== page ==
^^ You've hit on something that I feel has long been ignored from "The Cage" (and remember that the scene you're referencing was also seen in "The Menagerie" so it cannot be discounted as never having happened) and something that was reinforced later in TOS: the idea that not too long before the Pike and Kirk era star flight technology was distinctly slower and more crude. Yeah, one could argue it being a matter of degrees, but the subtext in all of it flies in contradiction of what they did in ENT.
Here's a little something I worked out a few years ago for a project I have going off-and-on. I used the formula to calculate the relativistic time dilation effect for various speeds. In this example I used Alpha Centauri as the target destination, but the same formula could be used for any target star. From this you can get a clearer idea of what a crew would experience time dilation at different speeds.
To show it onscreen you could have two clocks. One clock would be set to show the passage of time for the crew and it would look completely normal. The other clock would be set to illustrate what was happening in the objective universe outside of the ship and this clock would be racing crazily until you slowed down and it would gradually slow to eventually be in synch with the first clock.
Now more to the issue at hand. For the Enterprise
to get to Delta Vega within a few days it will have to accelerate to at least .99999c
(99.999% of light) assuming the destination is within about five light years. Even so it would mean some years will have passed objectively. The simple fact is even if you can get to 99.999% of light it still takes a objectively finite amount of time to cross that distance.
Another wrinkle is that Spock say Delta Vega is only a few light days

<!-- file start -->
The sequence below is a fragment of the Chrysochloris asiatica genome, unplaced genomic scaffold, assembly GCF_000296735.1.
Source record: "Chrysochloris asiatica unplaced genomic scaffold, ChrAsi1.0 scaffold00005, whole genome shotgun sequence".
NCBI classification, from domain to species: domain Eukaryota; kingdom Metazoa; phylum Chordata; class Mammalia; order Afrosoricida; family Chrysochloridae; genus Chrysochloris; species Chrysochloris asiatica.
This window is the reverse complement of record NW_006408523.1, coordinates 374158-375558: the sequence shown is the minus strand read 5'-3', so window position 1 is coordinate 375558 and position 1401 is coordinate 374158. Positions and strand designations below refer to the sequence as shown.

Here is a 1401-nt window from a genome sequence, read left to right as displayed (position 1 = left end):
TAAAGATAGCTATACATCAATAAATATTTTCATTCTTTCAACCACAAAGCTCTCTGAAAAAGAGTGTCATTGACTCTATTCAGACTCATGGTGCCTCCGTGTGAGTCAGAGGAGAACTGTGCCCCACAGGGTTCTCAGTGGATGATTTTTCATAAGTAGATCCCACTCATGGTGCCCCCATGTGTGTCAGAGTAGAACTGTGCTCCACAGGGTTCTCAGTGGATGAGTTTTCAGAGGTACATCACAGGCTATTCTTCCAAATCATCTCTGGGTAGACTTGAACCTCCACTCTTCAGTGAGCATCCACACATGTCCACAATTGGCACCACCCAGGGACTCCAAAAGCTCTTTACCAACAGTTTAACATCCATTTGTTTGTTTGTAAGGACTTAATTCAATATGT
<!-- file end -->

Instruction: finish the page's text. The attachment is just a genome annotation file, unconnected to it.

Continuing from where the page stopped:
away. A light day isn't very far. If we use the idea of five days then it's only about 80.352 billion miles or 864 AU. If my math is right then that's a bit more than 1/70th of a light year. You might as well say Delta Vega is just outside the hull and you can toss stones at it in terms of astronomical distances.
So the question: is Spock referring to distance or the time to travel that distance? Actually a light year or a light day is referring to both time and distance, but I suspect Spock is using the term in as such as to give the viewers a spacey way of expressing the time it takes to travel to Delta Vega. In that context then it more strongly supports the idea that Delta Vega could be within five light years away and they can get there under impulse albeit pushing it to 99.99% of light. But that doesn't get you away from the relativistic problem: they'll get to Delta Vega and lose a few years in the process. Well, actually they don't lose those years themselves because they'll age only a few days, but anyone else back home will think the Enterprise
disappeared for a few years.
No matter how you cut it our heroes are in a pickle.
Now there could be a loop hole. If the Enterprise's
impulse engines can generate a subspace field and allow them to get a bit faster than Warp 1 then they can make it to Delta Vega in a few days and be spared any time dilation effects. The one wrinkle to that is Warp 1 can't be = to the speed of light, something I've long suspected in TOS.